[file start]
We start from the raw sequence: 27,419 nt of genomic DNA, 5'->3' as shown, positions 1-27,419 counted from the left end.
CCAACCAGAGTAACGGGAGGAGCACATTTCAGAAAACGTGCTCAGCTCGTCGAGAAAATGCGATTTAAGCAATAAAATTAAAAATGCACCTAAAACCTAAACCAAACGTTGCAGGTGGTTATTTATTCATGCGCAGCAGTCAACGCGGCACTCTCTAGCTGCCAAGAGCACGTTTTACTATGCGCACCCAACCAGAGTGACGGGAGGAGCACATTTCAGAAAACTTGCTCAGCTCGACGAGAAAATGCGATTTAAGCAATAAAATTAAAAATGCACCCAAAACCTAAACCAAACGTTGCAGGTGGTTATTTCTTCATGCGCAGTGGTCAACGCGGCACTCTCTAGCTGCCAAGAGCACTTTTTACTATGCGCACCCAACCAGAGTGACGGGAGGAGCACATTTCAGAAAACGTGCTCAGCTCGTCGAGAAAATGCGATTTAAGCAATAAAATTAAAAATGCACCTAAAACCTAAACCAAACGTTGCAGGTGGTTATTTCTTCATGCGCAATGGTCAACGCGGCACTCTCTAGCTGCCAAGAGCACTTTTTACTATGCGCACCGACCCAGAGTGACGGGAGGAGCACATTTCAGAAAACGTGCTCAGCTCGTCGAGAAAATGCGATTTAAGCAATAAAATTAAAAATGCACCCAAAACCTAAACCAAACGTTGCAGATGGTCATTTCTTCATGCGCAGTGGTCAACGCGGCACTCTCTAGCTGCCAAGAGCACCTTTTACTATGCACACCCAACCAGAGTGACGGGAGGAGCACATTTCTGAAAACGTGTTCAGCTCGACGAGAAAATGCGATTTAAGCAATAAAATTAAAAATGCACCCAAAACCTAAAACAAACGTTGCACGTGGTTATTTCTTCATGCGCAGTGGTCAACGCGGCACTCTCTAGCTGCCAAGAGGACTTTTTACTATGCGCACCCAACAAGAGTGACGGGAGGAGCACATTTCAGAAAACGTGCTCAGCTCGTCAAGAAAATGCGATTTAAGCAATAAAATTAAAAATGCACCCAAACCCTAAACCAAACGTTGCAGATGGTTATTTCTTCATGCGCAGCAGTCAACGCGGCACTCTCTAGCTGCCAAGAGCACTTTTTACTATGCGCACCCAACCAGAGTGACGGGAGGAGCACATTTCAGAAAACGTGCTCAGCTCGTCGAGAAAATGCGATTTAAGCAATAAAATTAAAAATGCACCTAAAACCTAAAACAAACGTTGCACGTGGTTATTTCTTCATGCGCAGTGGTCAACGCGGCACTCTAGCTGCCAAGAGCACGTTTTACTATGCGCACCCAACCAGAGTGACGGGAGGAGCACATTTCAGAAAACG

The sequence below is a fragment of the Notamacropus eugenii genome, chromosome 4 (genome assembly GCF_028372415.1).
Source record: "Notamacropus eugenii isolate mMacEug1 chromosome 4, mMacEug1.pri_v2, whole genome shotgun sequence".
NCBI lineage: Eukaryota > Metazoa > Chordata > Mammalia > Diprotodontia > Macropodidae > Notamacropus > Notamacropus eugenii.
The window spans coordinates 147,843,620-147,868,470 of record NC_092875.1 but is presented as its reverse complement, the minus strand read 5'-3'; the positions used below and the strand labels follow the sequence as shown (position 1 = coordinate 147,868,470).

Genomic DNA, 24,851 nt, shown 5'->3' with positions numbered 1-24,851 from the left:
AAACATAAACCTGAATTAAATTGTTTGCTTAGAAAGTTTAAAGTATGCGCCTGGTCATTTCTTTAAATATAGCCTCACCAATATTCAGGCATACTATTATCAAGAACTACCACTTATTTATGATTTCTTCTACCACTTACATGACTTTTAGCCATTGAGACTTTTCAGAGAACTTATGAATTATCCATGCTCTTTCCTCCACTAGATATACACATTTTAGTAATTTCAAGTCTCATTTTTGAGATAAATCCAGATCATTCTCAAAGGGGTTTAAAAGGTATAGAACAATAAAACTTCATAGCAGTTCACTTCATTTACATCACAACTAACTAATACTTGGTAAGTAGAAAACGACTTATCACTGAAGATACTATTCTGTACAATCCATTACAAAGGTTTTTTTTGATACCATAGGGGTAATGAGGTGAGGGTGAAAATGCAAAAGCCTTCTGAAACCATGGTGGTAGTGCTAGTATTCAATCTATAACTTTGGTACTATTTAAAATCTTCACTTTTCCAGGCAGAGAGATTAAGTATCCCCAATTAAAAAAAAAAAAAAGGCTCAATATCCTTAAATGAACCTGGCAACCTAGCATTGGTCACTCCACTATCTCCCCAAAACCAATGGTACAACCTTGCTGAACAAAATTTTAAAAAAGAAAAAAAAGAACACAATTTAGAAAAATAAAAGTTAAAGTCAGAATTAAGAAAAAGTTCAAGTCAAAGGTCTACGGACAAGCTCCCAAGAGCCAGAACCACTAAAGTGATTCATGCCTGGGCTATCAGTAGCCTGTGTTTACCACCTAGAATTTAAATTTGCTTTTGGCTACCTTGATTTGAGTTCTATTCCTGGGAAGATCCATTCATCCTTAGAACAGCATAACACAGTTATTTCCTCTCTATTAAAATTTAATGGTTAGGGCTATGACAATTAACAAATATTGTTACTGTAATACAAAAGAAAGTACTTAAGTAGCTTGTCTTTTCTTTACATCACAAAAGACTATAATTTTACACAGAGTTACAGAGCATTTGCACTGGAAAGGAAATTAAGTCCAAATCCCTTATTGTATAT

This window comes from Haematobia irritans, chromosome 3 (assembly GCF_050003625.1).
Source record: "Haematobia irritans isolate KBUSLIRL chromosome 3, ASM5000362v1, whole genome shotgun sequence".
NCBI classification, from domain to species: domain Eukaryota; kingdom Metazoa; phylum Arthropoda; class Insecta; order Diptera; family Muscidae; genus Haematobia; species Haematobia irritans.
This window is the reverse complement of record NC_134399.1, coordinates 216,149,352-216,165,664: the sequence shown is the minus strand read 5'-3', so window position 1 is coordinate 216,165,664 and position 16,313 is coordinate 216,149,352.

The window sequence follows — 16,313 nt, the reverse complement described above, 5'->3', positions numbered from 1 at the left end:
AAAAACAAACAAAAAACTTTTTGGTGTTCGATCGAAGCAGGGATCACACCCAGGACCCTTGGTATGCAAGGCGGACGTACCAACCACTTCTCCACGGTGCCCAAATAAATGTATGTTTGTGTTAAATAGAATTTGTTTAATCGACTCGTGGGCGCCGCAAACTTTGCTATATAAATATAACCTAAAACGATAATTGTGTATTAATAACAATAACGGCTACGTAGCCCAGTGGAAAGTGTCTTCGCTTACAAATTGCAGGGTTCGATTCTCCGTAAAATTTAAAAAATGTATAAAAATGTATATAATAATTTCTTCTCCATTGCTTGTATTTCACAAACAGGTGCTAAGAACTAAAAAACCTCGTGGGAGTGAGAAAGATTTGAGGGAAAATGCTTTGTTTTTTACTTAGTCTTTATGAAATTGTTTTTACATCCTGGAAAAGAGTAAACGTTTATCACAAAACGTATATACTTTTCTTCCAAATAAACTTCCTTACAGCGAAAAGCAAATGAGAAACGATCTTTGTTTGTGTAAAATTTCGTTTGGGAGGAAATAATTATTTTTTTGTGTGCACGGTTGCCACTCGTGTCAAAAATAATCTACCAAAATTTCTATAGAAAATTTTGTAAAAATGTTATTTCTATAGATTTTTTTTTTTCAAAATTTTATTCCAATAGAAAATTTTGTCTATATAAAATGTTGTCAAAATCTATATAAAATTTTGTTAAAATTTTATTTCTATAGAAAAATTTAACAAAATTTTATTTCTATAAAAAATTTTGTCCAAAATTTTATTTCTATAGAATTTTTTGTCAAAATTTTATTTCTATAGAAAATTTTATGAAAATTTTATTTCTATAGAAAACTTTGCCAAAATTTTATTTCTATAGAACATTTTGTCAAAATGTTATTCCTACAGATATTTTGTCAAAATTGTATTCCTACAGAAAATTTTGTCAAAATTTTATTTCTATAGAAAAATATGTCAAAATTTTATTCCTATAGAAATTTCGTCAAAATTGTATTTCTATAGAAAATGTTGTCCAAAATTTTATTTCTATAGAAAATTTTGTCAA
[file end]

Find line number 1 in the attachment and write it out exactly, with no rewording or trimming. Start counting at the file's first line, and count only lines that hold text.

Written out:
We start from the raw sequence: 27,419 nt of genomic DNA, 5'->3' as shown, positions 1-27,419 counted from the left end.